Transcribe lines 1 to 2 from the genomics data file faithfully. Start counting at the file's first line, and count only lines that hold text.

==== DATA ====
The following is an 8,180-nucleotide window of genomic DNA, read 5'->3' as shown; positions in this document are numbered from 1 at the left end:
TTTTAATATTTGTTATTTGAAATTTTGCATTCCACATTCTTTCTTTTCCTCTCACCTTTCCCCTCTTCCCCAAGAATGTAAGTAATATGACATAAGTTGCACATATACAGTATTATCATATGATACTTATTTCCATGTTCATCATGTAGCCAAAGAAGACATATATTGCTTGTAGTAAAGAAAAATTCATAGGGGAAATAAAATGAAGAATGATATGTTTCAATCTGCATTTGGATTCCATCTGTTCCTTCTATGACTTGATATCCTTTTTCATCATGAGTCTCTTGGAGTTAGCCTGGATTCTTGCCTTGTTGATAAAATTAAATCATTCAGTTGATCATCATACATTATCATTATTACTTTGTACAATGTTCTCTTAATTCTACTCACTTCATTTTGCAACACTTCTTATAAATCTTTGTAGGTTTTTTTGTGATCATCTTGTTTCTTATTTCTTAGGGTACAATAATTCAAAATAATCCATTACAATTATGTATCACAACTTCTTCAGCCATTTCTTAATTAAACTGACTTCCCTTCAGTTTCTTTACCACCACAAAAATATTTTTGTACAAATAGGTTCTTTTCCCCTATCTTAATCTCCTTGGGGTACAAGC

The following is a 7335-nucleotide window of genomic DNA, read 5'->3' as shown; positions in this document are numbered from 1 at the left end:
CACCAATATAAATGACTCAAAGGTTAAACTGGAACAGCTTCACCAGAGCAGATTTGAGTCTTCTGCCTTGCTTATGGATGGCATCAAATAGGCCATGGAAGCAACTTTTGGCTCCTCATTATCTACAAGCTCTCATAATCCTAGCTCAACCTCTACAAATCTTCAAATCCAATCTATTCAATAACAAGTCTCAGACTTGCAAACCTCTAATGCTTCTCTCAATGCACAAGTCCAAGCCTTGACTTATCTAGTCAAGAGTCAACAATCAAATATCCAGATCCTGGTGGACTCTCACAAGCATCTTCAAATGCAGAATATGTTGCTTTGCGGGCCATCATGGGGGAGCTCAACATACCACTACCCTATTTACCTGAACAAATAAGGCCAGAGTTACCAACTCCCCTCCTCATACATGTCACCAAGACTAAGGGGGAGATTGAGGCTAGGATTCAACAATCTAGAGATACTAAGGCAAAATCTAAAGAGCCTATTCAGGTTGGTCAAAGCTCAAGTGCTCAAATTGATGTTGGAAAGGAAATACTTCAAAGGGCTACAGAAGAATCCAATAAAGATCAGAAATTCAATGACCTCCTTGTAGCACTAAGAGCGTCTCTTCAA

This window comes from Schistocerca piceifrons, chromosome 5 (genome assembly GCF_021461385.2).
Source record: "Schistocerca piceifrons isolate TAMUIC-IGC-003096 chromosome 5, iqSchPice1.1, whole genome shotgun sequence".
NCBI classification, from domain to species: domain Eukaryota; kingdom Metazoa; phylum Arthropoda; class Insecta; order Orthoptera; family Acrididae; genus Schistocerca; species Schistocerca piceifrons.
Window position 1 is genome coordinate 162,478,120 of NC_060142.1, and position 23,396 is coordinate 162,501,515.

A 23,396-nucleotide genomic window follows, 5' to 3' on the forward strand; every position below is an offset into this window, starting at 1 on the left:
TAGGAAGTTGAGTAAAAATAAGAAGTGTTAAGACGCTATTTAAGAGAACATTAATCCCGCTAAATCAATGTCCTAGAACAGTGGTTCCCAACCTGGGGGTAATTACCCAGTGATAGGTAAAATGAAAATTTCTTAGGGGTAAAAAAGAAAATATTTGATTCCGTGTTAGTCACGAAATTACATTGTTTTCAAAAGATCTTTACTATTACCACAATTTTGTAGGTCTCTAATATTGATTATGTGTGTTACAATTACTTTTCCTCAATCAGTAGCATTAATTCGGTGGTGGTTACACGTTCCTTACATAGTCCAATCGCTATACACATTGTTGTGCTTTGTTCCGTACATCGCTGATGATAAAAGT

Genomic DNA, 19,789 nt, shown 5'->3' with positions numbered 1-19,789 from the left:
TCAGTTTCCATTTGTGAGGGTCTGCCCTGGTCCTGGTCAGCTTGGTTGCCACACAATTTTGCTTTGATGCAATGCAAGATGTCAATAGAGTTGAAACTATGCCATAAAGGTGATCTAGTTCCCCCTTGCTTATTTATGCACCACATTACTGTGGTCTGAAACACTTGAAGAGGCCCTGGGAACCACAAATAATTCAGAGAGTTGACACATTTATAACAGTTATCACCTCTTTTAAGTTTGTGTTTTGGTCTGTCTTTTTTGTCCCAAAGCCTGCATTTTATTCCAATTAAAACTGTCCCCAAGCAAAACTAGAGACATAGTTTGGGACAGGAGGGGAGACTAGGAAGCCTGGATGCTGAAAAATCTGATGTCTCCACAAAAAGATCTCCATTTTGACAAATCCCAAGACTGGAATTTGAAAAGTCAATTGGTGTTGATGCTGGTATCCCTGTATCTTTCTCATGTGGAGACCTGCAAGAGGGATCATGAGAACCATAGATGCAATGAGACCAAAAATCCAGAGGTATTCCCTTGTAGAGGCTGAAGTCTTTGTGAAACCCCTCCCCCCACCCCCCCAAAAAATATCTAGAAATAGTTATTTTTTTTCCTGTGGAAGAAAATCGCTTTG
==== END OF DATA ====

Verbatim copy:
The following is an 8,180-nucleotide window of genomic DNA, read 5'->3' as shown; positions in this document are numbered from 1 at the left end:
TTTTAATATTTGTTATTTGAAATTTTGCATTCCACATTCTTTCTTTTCCTCTCACCTTTCCCCTCTTCCCCAAGAATGTAAGTAATATGACATAAGTTGCACATATACAGTATTATCATATGATACTTATTTCCATGTTCATCATGTAGCCAAAGAAGACATATATTGCTTGTAGTAAAGAAAAATTCATAGGGGAAATAAAATGAAGAATGATATGTTTCAATCTGCATTTGGATTCCATCTGTTCCTTCTATGACTTGATATCCTTTTTCATCATGAGTCTCTTGGAGTTAGCCTGGATTCTTGCCTTGTTGATAAAATTAAATCATTCAGTTGATCATCATACATTATCATTATTACTTTGTACAATGTTCTCTTAATTCTACTCACTTCATTTTGCAACACTTCTTATAAATCTTTGTAGGTTTTTTTGTGATCATCTTGTTTCTTATTTCTTAGGGTACAATAATTCAAAATAATCCATTACAATTATGTATCACAACTTCTTCAGCCATTTCTTAATTAAACTGACTTCCCTTCAGTTTCTTTACCACCACAAAAATATTTTTGTACAAATAGGTTCTTTTCCCCTATCTTAATCTCCTTGGGGTACAAGC